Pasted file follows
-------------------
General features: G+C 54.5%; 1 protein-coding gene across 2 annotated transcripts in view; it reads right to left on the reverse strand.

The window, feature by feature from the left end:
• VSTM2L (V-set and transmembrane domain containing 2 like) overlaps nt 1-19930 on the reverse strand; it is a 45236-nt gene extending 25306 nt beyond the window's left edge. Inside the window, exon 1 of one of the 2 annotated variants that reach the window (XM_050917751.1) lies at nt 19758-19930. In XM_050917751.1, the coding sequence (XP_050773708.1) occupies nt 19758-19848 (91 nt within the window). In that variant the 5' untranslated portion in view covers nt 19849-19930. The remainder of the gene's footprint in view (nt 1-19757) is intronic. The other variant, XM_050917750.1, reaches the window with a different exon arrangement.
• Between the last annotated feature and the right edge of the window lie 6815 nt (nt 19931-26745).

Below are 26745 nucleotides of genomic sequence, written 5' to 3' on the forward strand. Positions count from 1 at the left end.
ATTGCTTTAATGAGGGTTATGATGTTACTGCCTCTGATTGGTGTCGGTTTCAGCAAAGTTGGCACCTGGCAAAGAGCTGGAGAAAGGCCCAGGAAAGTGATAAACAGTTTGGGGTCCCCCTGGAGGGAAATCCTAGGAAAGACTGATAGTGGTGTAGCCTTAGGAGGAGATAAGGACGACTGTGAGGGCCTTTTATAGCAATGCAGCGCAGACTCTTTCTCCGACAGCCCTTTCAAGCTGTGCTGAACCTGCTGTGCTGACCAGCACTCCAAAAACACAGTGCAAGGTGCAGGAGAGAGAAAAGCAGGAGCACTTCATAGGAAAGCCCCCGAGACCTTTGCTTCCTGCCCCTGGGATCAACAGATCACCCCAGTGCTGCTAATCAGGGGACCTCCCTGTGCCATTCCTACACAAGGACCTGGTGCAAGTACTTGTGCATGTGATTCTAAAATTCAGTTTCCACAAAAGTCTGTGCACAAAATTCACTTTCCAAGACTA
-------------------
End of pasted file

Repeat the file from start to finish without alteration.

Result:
General features: G+C 54.5%; 1 protein-coding gene across 2 annotated transcripts in view; it reads right to left on the reverse strand.

The window, feature by feature from the left end:
• VSTM2L (V-set and transmembrane domain containing 2 like) overlaps nt 1-19930 on the reverse strand; it is a 45236-nt gene extending 25306 nt beyond the window's left edge. Inside the window, exon 1 of one of the 2 annotated variants that reach the window (XM_050917751.1) lies at nt 19758-19930. In XM_050917751.1, the coding sequence (XP_050773708.1) occupies nt 19758-19848 (91 nt within the window). In that variant the 5' untranslated portion in view covers nt 19849-19930. The remainder of the gene's footprint in view (nt 1-19757) is intronic. The other variant, XM_050917750.1, reaches the window with a different exon arrangement.
• Between the last annotated feature and the right edge of the window lie 6815 nt (nt 19931-26745).

Below are 26745 nucleotides of genomic sequence, written 5' to 3' on the forward strand. Positions count from 1 at the left end.
ATTGCTTTAATGAGGGTTATGATGTTACTGCCTCTGATTGGTGTCGGTTTCAGCAAAGTTGGCACCTGGCAAAGAGCTGGAGAAAGGCCCAGGAAAGTGATAAACAGTTTGGGGTCCCCCTGGAGGGAAATCCTAGGAAAGACTGATAGTGGTGTAGCCTTAGGAGGAGATAAGGACGACTGTGAGGGCCTTTTATAGCAATGCAGCGCAGACTCTTTCTCCGACAGCCCTTTCAAGCTGTGCTGAACCTGCTGTGCTGACCAGCACTCCAAAAACACAGTGCAAGGTGCAGGAGAGAGAAAAGCAGGAGCACTTCATAGGAAAGCCCCCGAGACCTTTGCTTCCTGCCCCTGGGATCAACAGATCACCCCAGTGCTGCTAATCAGGGGACCTCCCTGTGCCATTCCTACACAAGGACCTGGTGCAAGTACTTGTGCATGTGATTCTAAAATTCAGTTTCCACAAAAGTCTGTGCACAAAATTCACTTTCCAAGACTA